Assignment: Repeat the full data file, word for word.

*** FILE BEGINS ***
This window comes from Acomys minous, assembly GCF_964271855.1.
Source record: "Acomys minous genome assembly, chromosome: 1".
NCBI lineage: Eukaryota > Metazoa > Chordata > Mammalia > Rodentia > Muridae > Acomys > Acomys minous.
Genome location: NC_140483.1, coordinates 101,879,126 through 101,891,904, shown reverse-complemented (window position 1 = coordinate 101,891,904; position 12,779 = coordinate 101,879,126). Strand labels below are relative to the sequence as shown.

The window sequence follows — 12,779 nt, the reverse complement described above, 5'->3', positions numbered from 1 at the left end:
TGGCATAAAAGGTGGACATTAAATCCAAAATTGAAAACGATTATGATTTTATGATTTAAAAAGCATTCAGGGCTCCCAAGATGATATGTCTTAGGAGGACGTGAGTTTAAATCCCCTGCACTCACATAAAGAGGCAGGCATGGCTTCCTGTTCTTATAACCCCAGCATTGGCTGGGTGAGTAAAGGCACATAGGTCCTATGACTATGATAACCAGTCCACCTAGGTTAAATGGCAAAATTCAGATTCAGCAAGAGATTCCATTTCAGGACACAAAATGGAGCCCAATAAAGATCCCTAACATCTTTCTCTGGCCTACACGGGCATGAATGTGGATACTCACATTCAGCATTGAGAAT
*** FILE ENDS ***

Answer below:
This window comes from Acomys minous, assembly GCF_964271855.1.
Source record: "Acomys minous genome assembly, chromosome: 1".
NCBI lineage: Eukaryota > Metazoa > Chordata > Mammalia > Rodentia > Muridae > Acomys > Acomys minous.
Genome location: NC_140483.1, coordinates 101,879,126 through 101,891,904, shown reverse-complemented (window position 1 = coordinate 101,891,904; position 12,779 = coordinate 101,879,126). Strand labels below are relative to the sequence as shown.

The window sequence follows — 12,779 nt, the reverse complement described above, 5'->3', positions numbered from 1 at the left end:
TGGCATAAAAGGTGGACATTAAATCCAAAATTGAAAACGATTATGATTTTATGATTTAAAAAGCATTCAGGGCTCCCAAGATGATATGTCTTAGGAGGACGTGAGTTTAAATCCCCTGCACTCACATAAAGAGGCAGGCATGGCTTCCTGTTCTTATAACCCCAGCATTGGCTGGGTGAGTAAAGGCACATAGGTCCTATGACTATGATAACCAGTCCACCTAGGTTAAATGGCAAAATTCAGATTCAGCAAGAGATTCCATTTCAGGACACAAAATGGAGCCCAATAAAGATCCCTAACATCTTTCTCTGGCCTACACGGGCATGAATGTGGATACTCACATTCAGCATTGAGAAT